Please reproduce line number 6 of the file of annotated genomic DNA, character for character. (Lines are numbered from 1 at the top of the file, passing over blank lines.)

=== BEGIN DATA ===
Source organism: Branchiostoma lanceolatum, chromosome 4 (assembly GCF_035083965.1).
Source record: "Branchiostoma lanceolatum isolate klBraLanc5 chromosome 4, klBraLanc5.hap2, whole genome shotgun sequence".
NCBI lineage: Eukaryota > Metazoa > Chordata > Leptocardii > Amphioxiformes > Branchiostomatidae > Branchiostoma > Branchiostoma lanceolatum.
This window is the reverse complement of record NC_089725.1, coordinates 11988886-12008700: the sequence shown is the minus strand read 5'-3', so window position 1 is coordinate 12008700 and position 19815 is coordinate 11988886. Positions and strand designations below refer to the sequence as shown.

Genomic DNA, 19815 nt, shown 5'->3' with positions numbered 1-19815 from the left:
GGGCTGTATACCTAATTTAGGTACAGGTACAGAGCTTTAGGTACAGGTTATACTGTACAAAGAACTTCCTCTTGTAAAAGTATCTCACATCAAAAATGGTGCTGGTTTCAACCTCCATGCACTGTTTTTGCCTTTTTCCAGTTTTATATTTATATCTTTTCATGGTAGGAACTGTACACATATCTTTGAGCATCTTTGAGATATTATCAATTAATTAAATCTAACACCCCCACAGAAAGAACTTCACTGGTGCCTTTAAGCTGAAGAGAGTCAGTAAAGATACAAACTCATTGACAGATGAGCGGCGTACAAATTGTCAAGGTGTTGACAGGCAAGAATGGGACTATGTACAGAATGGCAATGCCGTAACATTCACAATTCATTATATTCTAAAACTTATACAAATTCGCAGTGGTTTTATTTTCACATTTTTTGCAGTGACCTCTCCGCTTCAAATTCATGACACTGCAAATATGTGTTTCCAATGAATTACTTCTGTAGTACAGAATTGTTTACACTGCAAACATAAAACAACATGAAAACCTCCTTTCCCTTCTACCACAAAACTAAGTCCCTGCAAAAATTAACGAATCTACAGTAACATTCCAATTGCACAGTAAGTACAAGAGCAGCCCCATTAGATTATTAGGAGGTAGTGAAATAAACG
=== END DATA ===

GGGCTGTATACCTAATTTAGGTACAGGTACAGAGCTTTAGGTACAGGTTATACTGTACAAAGAACTTCCTCTTGTAAAAGTATCTCACATCAAAAATGGTGCTGGTTTCAACCTCCATGCACTGTTTTTGCCTTTTTCCAGTTTTATATTTATATCTTTTCATGGTAGGAACTGTACACATATCTTTGAGCATCTTTGAGATATTATCAATTAATTAAATCTAACACCCCCACAGAAAGAACTTCACTGGTGCCTTTAAGCTGAAGAGAGTCAGTAAAGATACAAACTCATTGACAGATGAGCGGCGTACAAATTGTCAAGGTGTTGACAGGCAAGAATGGGACTATGTACAGAATGGCAATGCCGTAACATTCACAATTCATTATATTCTAAAACTTATACAAATTCGCAGTGGTTTTATTTTCACATTTTTTGCAGTGACCTCTCCGCTTCAAATTCATGACACTGCAAATATGTGTTTCCAATGAATTACTTCTGTAGTACAGAATTGTTTACACTGCAAACATAAAACAACATGAAAACCTCCTTTCCCTTCTACCACAAAACTAAGTCCCTGCAAAAATTAACGAATCTACAGTAACATTCCAATTGCACAGTAAGTACAAGAGCAGCCCCATTAGATTATTAGGAGGTAGTGAAATAAACG